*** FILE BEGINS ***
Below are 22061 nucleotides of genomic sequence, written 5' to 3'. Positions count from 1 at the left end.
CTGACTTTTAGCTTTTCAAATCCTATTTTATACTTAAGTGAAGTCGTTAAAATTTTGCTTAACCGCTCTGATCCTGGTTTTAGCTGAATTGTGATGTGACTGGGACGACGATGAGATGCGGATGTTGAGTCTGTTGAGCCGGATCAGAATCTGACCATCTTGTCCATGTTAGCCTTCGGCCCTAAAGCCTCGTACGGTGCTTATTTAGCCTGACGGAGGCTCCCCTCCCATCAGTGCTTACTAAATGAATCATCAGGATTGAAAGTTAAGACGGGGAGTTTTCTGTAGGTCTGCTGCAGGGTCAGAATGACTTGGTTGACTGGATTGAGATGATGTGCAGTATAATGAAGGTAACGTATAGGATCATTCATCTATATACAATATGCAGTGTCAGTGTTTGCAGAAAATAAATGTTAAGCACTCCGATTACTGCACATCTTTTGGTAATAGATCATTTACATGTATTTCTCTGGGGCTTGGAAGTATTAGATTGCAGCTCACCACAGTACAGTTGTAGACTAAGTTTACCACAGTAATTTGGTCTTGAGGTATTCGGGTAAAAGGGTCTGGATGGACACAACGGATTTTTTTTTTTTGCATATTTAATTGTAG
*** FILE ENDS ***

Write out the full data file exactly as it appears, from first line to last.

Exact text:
Below are 22061 nucleotides of genomic sequence, written 5' to 3'. Positions count from 1 at the left end.
CTGACTTTTAGCTTTTCAAATCCTATTTTATACTTAAGTGAAGTCGTTAAAATTTTGCTTAACCGCTCTGATCCTGGTTTTAGCTGAATTGTGATGTGACTGGGACGACGATGAGATGCGGATGTTGAGTCTGTTGAGCCGGATCAGAATCTGACCATCTTGTCCATGTTAGCCTTCGGCCCTAAAGCCTCGTACGGTGCTTATTTAGCCTGACGGAGGCTCCCCTCCCATCAGTGCTTACTAAATGAATCATCAGGATTGAAAGTTAAGACGGGGAGTTTTCTGTAGGTCTGCTGCAGGGTCAGAATGACTTGGTTGACTGGATTGAGATGATGTGCAGTATAATGAAGGTAACGTATAGGATCATTCATCTATATACAATATGCAGTGTCAGTGTTTGCAGAAAATAAATGTTAAGCACTCCGATTACTGCACATCTTTTGGTAATAGATCATTTACATGTATTTCTCTGGGGCTTGGAAGTATTAGATTGCAGCTCACCACAGTACAGTTGTAGACTAAGTTTACCACAGTAATTTGGTCTTGAGGTATTCGGGTAAAAGGGTCTGGATGGACACAACGGATTTTTTTTTTTTGCATATTTAATTGTAG